#When #to #visit #vermont
When to visit vermont
13 Reasons Why Everyone Should Visit Vermont in 2018
Cabot and its ubiquitous cheddar is justifiably the big star here—so creamy, so sharp—but Vermont is way more than a one-man band: artisan cheese makers have expanded its offerings to brie, camembert, tomme, and blue cheese. Cheese and dairy has declined, but Vermont is still an award-winning destination for cheese, which is a major agritourism draw and such a away of life that there’s even a cheese trail map. And buying from a farmer also helps keep smaller producers in business, ensuring a huge diversity of cheese are made.
Ben & Jerry’s Ice Cream
Vermont? You betcha. Chunky Monkey, Phish Food, Americone Dream—it’s all thanks to two New York natives who made the Green Mountain State their home and opened up one the country’s most recognizable ice cream brands. Founded in Burlington, the company has grown from humble roots to globally-recognized brand without losing its longstnading ethos to give back and do good (sustainable production, profits going to environmental causes). Visitors can go behind the scenes in Stowe, where the production facility offers tours.
World class breweries
The names read off like the list of some all-star cast assembled by Steven Spielberg for a new blockbuster: The Alchemist, Hill Farmstead, Lawson’s Finest Liquids, Lost Nation, Zero Gravity, Foam Brewers, Burlington Beer Company—we could go on, but you have business to attend to. Beer is a way of life here, as Vermont has more breweries per capita than any other state. But it’s neither about quantity nor pedigree: Vermont’s brewers regularly push beer boundaries, and are rewarded with news-making queues outside beverage stores.
There’s an adage in Vermont that there are as many galleries as towns—an exaggeration more sentiment than boast, and one which belies the state’s unheralded collection of folk and modern art. The Fleming Museum at the University of Vermont features pieces spanning the course of human history, while the truly unique Shelburne Museum—a collection of 150,000 items of Americana spread out over 39 buildings—encapsulates a particular era of New England. Still more spaces are dedicated to modern artists (Burlington City Arts) or photographers (Vermont Center for Photography).
The trees change color
Red and orange and yellow and…We might not be very good at thinking of adjectives for the same colors, but you can practice come this fall, basking in the glow of the nation’s most dramatic fall foliage. Come autumn, as the birds begin thinking of flocking south, a reverse migration known as “leaf peeping” of nature-starved city dwellers hops in Subarus and floods New England to see the trees change color. There’s no better spot than Vermont, where the cool nights and warm days (the same forces that make the maple syrup so good) lend an artistic touch to the forests. A profitable industry has sprouted around it, complete with a heat map of where to be and when.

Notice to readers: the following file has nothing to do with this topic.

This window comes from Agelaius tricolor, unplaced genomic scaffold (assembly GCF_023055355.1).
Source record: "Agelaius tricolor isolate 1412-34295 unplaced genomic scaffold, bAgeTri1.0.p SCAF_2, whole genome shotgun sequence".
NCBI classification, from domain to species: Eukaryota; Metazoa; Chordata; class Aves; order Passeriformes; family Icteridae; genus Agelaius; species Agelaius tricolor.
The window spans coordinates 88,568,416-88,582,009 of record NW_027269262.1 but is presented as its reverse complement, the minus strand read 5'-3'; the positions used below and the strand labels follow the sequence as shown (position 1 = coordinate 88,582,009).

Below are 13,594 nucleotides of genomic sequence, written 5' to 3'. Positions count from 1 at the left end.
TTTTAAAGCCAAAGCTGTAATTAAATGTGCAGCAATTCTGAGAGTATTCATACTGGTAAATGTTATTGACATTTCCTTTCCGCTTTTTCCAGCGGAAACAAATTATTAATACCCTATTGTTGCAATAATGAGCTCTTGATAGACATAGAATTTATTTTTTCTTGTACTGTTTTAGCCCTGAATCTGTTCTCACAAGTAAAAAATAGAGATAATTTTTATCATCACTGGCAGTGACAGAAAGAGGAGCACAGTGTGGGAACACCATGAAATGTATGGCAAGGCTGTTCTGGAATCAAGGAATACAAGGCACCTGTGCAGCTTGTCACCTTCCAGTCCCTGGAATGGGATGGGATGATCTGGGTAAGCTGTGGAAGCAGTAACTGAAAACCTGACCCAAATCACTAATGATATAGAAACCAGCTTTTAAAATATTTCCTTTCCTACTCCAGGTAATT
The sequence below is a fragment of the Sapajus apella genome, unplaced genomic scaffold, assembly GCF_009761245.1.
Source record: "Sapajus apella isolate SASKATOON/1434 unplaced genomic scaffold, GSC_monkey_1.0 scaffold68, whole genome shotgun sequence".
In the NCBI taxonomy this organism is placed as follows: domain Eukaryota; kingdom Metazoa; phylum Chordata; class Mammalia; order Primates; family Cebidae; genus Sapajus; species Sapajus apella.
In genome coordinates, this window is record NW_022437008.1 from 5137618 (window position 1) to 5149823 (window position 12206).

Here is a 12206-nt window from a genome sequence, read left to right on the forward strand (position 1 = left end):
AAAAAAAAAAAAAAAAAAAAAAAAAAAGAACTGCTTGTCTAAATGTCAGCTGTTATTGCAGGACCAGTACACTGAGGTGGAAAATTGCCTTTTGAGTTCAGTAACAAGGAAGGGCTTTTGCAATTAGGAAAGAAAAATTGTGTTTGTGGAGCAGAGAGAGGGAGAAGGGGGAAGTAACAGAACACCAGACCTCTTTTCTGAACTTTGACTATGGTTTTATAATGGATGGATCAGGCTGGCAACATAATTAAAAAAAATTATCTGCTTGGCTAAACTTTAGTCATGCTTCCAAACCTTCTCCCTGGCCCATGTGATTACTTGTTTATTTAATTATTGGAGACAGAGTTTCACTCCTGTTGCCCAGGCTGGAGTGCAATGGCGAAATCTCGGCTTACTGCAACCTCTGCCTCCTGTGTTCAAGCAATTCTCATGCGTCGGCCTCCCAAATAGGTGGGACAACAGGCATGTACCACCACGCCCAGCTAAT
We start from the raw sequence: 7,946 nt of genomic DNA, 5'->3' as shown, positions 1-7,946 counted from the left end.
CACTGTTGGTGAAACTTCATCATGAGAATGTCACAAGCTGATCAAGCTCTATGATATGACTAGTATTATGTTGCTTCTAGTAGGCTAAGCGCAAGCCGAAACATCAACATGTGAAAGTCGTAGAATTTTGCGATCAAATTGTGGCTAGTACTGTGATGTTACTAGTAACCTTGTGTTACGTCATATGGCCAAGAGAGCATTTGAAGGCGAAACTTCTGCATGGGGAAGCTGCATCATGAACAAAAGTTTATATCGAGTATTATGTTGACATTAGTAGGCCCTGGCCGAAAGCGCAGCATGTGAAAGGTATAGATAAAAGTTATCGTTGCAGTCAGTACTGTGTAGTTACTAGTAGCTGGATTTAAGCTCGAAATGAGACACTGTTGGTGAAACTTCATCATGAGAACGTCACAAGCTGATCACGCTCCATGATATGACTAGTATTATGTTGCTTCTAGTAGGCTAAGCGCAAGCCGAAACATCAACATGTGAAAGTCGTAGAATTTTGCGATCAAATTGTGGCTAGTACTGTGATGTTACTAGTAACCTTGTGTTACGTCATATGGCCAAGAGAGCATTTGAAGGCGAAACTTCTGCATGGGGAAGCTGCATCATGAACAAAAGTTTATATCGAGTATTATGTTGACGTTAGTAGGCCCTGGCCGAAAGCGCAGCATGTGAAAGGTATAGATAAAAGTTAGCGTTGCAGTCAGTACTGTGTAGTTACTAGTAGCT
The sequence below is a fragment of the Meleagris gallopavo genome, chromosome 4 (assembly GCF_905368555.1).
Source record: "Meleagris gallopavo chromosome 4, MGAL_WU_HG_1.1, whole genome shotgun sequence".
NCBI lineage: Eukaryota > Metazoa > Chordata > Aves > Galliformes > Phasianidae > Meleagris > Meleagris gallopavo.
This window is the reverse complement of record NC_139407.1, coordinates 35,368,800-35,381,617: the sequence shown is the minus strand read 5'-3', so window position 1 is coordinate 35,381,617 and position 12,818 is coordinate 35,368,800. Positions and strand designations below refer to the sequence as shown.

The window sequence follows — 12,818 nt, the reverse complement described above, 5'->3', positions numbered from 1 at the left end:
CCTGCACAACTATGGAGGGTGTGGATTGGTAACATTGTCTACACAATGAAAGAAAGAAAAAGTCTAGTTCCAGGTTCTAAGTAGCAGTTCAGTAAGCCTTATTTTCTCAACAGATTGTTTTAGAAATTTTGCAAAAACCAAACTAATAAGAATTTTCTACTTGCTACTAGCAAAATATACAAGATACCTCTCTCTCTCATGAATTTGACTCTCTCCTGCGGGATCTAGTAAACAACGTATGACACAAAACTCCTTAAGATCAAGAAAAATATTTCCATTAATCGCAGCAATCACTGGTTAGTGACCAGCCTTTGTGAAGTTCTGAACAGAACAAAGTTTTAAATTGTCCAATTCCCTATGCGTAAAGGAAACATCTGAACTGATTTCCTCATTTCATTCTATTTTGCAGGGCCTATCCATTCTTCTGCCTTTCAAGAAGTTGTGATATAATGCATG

The place for covered bridges
With more than 100, no state in the country has more covered bridges per square mile than Vermont, a collision of American architectural style and climatic conditions (think rain, and all that snow). Dating from 1820 through the middle of the 19th century, they range from spans little bigger than a garage to the 465-foot Windsor Cornish Covered Bridge spanning the Connecticut River separating Vermont and New Hampshire.
Despite being locked out from the sea, Vermonters are water people thanks to Lake Champlain, the nation’s sixth-largest freshwater body. Canoeing, kayaking, sailing, ferry rides, and cruises—Lake Champlain is not only beautiful, it plays a huge part in daily life.
The maple syrup
Amber, gold, or leather-hued, Vermont means maple syrup. The state produced some two million gallons of the stuff in 2016, more than half the country’s total production. Production is a major boon to the economy (there are more than 1,500 sugar shacks statewide) in the form of syrups, candies, and cream exported as far as Europe and Asia. Many syrup-makers offer samples before you buy, and are happy to chat about their livelihood.
Green mountain hiking
Vermont has untold miles of hiking trails thanks to mountain ridges that line the state and help lend it that special, vibrant green hue. The most famous is the Long Trail, a 272-mile footpath that traverses the state’s highest peaks from the Massachusetts border to Canada. With numerous campsites, stunning vistas, opportunities to see wildlife and local fauna, being outdoors is a way of life here.
Vermont gives winter lovers a reason to brave February, when the temperature plummets and every day seems darker than the next. A top destination for East Coast ski- and snow-lovers, the Green Mountain State combines the comforts of world-class resorts with short lift times, fresh powder, and fast runs. The list of household mountains is impressive: in Stowe, Spruce Peak and Mount Mansfield are connected by a lift, and it’s easy to ski both in the same day. Meanwhile, in the Mad River Valley, Sugarbush offers two main peaks and some of the steepest slopes in all of New England. Okemo Mountain, which receives 200 inches of snow annually, is good for families, thanks to many of the beginner-level runs.
Everyone buys from farmers’ markets
Whether you like fresh vegetables, eggs, meat, or even home-brewed kombucha, Vermont has a farmers’ market for you. Advocates and organizers estimate that the state boasts more than 75 farmers’ markets, a figure that grows every year as more and more residents buy into the idea of purchasing their groceries straight from their local farmer. Buying fresh food for dinner (there’s usually take-away snacks, too) is a goal in itself, but it also opens a door into a lifestyle that has defined the state since settlers first arrived here hundreds of years ago.